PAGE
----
Ipswich son and former Australian cricket coach John Buchanan once published a book called “If Better Is Possible”, and with the news that Ipswich City Council has given the go-ahead to a 50 MW solar farm at a vacant site in Karrabin, we may just be able to do away with the “If”. After all, for Ipswich, once called Queensland’s ‘cradle of coal mining’, solar is a sure sign of growing up.
The $80 million project will see approximately 120,000 solar panels installed on the site, adjoining the Bremer River and Campbell’s Gully, which already boasts Energex power lines, meaning the farm’s clean solar energy can feed directly into the grid.
EIWA Karrabin Solar, a subsidiary of EIWA Group, is the firm behind the project. EIWA Group has a history of projects throughout East Asia and set up a Queensland branch in 2018 with a development target of 1.5 GW leading up to 2020.
Though ambitious, EIWA group seems to have struggled over the last two years, like many big developers, as the problems of grid congestion and a lack of long-term government renewable energy policy have stalled large-scale investment. Indeed, EIWA Queensland has had a 92 MW solar farm in the pipeline near Bundaberg since 2018.
However, EIWA Karrabin Solar’s Material Change of Use application approval could well be a sign of a changing tide and positive things to come.
Ipswich Councillor Kate Kunzelmann said the solar facility would have wide reaching benefits for the city as a “fantastic opportunity to grow Ipswich’s renewable energy sector and drive a more sustainable future for our community.”
Kunzelmann was also excited about the creation of jobs such a large-scale project provides, including 50 new jobs during the construction phase along with five-full time positions and five part-time positions once the facility is in operation.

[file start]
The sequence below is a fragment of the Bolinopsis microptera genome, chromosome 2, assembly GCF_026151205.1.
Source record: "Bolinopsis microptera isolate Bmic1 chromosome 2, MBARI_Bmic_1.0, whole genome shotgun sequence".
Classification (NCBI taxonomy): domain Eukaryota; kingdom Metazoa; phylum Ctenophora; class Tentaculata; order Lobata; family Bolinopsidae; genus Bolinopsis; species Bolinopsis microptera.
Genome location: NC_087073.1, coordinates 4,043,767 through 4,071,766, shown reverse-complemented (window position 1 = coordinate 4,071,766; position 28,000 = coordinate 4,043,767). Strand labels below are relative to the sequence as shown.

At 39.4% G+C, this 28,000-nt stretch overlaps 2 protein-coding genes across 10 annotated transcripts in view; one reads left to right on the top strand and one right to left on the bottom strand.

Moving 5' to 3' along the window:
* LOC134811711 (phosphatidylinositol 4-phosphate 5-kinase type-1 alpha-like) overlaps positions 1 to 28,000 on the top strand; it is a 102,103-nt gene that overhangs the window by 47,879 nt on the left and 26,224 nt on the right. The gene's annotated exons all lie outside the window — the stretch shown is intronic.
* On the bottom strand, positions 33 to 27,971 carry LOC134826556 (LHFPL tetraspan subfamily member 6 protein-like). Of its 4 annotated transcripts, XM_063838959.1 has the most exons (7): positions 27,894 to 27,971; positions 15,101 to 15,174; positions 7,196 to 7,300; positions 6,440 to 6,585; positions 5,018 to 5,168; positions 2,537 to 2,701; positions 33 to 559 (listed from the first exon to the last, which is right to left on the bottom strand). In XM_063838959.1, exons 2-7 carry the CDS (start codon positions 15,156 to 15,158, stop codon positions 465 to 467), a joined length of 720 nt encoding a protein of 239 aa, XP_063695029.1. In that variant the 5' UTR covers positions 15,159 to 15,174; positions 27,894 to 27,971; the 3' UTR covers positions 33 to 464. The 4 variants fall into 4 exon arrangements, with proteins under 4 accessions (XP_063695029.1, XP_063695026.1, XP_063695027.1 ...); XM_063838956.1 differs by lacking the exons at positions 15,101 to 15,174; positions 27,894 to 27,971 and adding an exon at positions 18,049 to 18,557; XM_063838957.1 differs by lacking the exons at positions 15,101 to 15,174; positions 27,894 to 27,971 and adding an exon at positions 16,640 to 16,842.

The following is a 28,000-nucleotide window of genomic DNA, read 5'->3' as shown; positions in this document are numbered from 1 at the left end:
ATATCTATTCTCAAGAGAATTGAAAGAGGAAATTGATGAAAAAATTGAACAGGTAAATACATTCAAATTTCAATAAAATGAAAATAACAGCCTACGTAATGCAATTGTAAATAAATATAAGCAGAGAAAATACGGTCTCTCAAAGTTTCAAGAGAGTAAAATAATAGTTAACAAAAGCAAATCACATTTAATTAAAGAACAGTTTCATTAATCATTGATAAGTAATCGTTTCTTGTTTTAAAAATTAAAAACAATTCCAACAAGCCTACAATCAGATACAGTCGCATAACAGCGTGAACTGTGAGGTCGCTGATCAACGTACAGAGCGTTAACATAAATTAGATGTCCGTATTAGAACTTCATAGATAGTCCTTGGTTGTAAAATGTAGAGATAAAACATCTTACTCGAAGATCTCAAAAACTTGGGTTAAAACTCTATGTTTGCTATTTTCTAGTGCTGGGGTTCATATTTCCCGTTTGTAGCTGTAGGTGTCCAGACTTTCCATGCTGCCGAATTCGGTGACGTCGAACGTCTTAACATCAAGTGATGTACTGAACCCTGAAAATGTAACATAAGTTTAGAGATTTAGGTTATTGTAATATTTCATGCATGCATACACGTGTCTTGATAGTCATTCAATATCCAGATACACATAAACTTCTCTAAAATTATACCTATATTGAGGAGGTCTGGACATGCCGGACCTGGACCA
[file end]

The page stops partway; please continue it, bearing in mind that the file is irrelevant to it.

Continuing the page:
As part of EIWA Karrabin Solar’s application Council approved the clearing of some vegetation for the solar farm but no vegetation from along the Bremer River or Campbell’s Gully will be removed. The revegetation of cleared land is perhaps something for EIWA Karrabin Solar to consider, as SA Water and Succession Ecology have shown in dusty parts of South Australia, native shrubbery and solar panels work in symbiosis.
EIWA Karrabin Solar is, after all, an ecologically aware firm. The future solar farm site is identified as a key koala habitat area, although no recent koala activity has been recorded. Nevertheless, the solar developer says it will plant approximately 4,500 new native trees upon 32 hectares of the site in the hope of encouraging koalas to return.
The 50 MW project’s council approval is a big step forward, however it seems Council itself is a few steps behind as no evidence of solar on its own sites could be found. This solar lack is quite made starker by the fact that the neighbouring Logan City Council has just passed the 1 MW mark on its own facilities and plans to more than double that milestone in the next year.
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